The story of how spies and journalists came to collaborate on a disinformation campaign is also, as the left may not be surprised to find, partly explained by economics. With the rise of the internet and social media, and the resulting collapse of print advertising, it was no longer necessary for the media to mass so close to New York City ad firms.

Surviving old-media outlets and their new-media cousins moved much of their operations to Washington, which offered one-stop shopping for “national” stories. Having insulated itself from the 2008 economic collapse, the capital thrived. Ambitious and inexperienced young journalists flocked to where the jobs were, staffing startup news and social media operations—which were often simply partisan war rooms that produced and solicited opposition research—just in time to cover Obama’s historic presidency.

For those like Gessen, Cohen, Lears, and others on the left who don’t understand how and when American journalists got in bed with the country’s spies, it started several years before Trump or Russiagate. It was while reporting on the Obama administration that the press came to rely on the White House’s political operatives, including intelligence officials, for sources and stories about American foreign policy.

It got worse when the Obama administration started spying on its domestic opponents during the Iran deal, when the Obama administration learned how far it could go in manipulating the foreign-intelligence surveillance apparatus for domestic political advantage.

As Adam Entous, then of The Wall Street Journal, wrote in a December 2015 article, “the National Security Agency’s targeting of Israeli leaders and officials also swept up the contents of some of their private conversations with U.S. lawmakers and American-Jewish groups.”

Obama administration officials had leaked the story to Entous in order to shape its reception. After all, the real news was pretty bad—Obama had spied on Americans and the Americans he spied on, Congress and Jewish community leaders, knew it.

But in Entous’ account, it was only by accident that the National Security Agency had listened in on Americans opposed to the Iran deal, opponents whose communications had simply been “swept up.” While Entous’ evident lack of skepticism about that account was hardly good reporting, it was perfectly in keeping with the maxim of not biting the hand that feeds you.

What the White House really wanted to know, on Entous’ telling, was what the Israeli prime minister and his ambassador to Washington were doing to contest the Iran deal. Except, neither Benjamin Netanyahu nor Israeli Ambassador Ron Dermer makes U.S. policy: Congress does. As I explained in an April Tablet article, the purpose of the spying campaign was to help the White House fight U.S. legislators and other Americans critical of the deal—i.e., to win a domestic political battle.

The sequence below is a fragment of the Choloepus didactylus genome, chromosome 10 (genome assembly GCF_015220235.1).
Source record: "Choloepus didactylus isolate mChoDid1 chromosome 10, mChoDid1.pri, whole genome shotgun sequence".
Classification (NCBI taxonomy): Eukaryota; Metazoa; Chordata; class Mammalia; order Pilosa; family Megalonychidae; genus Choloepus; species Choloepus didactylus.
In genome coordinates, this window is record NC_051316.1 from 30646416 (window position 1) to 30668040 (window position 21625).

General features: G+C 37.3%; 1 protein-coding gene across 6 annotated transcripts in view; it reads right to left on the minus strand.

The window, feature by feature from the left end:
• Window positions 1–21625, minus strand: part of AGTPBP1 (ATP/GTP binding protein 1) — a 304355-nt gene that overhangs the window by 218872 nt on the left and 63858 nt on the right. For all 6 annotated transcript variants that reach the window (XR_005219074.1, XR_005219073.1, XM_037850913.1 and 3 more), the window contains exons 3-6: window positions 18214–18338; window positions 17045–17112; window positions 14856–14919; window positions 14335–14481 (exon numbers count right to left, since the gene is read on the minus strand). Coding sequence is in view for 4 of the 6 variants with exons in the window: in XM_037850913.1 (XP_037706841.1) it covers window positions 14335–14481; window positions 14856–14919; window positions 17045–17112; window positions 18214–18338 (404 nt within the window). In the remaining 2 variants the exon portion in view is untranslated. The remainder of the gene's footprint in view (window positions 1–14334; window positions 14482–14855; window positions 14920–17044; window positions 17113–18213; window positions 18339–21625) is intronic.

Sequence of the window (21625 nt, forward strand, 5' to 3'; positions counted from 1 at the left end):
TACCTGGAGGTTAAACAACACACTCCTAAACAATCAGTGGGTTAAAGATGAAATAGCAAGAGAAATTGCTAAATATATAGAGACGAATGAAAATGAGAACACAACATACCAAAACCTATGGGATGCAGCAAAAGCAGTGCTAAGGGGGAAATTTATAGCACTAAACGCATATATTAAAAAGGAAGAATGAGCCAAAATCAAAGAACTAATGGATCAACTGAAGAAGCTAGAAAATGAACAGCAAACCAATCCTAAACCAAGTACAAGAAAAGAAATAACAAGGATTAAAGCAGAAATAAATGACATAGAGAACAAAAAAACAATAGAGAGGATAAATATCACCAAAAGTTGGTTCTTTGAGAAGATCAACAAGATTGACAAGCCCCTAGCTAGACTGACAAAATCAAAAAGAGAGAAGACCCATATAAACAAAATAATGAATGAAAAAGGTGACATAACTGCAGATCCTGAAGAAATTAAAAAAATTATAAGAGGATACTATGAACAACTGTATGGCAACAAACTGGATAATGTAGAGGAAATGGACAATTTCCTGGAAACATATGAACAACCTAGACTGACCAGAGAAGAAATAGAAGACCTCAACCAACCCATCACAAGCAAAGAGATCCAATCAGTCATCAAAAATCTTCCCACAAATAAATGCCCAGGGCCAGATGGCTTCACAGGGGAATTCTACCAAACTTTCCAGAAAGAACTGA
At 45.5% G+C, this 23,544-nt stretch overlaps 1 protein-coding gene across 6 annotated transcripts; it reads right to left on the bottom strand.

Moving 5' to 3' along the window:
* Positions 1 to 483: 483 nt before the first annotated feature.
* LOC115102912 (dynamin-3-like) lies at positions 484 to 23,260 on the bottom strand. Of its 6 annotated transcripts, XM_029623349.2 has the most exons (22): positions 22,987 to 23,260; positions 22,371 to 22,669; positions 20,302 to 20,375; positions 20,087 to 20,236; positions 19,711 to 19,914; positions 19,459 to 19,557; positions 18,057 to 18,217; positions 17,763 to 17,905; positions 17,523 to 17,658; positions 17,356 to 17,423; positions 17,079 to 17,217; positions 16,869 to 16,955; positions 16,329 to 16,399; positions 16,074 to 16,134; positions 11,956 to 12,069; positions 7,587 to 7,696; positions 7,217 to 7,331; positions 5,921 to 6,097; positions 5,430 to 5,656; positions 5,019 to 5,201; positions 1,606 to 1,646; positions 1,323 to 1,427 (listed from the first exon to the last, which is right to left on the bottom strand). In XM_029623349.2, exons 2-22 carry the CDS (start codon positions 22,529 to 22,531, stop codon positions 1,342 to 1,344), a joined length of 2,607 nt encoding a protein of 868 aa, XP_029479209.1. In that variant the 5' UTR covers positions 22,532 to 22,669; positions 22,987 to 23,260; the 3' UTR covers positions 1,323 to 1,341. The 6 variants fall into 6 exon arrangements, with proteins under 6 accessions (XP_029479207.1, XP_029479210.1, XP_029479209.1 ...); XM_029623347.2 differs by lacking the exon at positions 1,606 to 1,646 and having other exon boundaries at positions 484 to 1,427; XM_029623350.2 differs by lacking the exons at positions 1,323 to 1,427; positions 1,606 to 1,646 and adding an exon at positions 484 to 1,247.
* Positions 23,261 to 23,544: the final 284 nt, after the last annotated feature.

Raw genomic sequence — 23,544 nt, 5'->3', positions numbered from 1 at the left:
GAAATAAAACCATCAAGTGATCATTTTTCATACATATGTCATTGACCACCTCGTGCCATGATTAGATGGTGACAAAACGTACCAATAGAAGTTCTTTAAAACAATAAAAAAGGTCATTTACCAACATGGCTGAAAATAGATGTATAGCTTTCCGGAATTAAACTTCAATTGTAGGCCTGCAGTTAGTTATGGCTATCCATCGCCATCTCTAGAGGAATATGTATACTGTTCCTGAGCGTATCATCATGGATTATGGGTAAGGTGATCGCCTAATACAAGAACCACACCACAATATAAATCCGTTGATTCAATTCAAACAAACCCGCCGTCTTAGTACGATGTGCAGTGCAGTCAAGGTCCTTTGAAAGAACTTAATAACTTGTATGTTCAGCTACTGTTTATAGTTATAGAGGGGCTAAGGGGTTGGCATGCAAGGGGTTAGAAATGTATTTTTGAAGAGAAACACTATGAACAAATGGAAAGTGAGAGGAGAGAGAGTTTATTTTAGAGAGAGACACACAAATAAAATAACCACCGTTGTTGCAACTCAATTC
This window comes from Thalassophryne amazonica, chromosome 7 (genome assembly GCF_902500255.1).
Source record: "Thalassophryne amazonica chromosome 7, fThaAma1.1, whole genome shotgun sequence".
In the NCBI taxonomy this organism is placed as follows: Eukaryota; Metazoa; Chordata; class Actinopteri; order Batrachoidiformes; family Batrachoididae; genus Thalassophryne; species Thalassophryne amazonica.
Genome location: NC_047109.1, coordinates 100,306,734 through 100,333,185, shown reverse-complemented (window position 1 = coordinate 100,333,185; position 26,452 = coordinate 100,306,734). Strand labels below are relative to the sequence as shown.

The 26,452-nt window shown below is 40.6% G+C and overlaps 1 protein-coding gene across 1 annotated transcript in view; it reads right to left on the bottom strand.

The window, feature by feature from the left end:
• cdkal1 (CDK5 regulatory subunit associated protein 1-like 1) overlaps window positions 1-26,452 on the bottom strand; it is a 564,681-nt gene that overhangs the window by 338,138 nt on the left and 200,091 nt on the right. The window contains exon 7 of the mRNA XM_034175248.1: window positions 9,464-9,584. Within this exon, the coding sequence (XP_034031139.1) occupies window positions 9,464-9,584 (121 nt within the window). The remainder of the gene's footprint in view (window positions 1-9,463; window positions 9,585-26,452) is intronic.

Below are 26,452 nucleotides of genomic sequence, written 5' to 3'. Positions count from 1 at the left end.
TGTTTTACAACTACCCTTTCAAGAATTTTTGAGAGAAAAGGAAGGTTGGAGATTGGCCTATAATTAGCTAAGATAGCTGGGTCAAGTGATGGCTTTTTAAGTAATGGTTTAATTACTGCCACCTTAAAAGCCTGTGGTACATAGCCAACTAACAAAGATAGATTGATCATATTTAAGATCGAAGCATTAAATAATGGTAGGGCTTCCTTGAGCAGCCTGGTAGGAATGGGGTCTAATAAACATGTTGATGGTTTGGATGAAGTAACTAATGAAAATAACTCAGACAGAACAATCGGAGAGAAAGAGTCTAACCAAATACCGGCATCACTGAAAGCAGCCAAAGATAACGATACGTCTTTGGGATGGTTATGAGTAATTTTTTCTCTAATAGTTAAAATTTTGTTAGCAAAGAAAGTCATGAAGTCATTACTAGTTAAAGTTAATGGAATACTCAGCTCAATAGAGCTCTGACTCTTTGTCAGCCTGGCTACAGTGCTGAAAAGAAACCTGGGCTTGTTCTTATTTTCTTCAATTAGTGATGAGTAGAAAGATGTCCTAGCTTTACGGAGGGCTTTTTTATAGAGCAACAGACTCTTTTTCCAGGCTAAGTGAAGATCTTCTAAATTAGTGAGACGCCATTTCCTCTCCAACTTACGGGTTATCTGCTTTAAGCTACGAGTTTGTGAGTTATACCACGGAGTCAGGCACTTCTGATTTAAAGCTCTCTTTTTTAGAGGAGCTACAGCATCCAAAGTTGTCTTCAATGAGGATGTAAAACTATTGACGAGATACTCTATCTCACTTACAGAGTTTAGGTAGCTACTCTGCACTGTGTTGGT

A pro-Israel political operative who was deeply involved in the Iran deal fight told me last year, “The NSA’s collections of foreigners became a means of gathering real-time intelligence on Americans.” With the Iran deal, as would later happen with Russiagate, the ostensible targets of intelligence collection—Israel, then Russia—were simply instruments that the Obama administration used to go after the real bad guys, namely its enemies at home.

The same process of weaponizing foreign-intelligence collection for domestic political purposes that the Obama administration road-tested during the Iran-deal fight was used to manufacture Russiagate and get it to market.

Except instead of keeping a close hold of the identities of those swept up during “incidental collection” of U.S. persons, departing Obama White House officials leaked the names to friendly reporters.

Leaking classified intelligence is a felony, which means that Obama officials, many in the intelligence community, who leaked the names of Americans whose communications were intercepted to the press, were breaking the law.

A crucial concern, then, was the trustworthiness of the intermediaries chosen to publish classified intelligence. It is to those intermediaries that anyone seeking to understand how the press became an instrument of the U.S. intelligence bureaucracy’s information war must now turn.

Entous, now The New Yorker’s man in Washington, had already proved his trustworthiness by shaping the story about Obama administration spying on congressional and American Jewish-community leaders in a way that was favorable to the administration, and disguised blatant abuses of power. More stories would now come his way, courtesy of the U.S. intelligence community.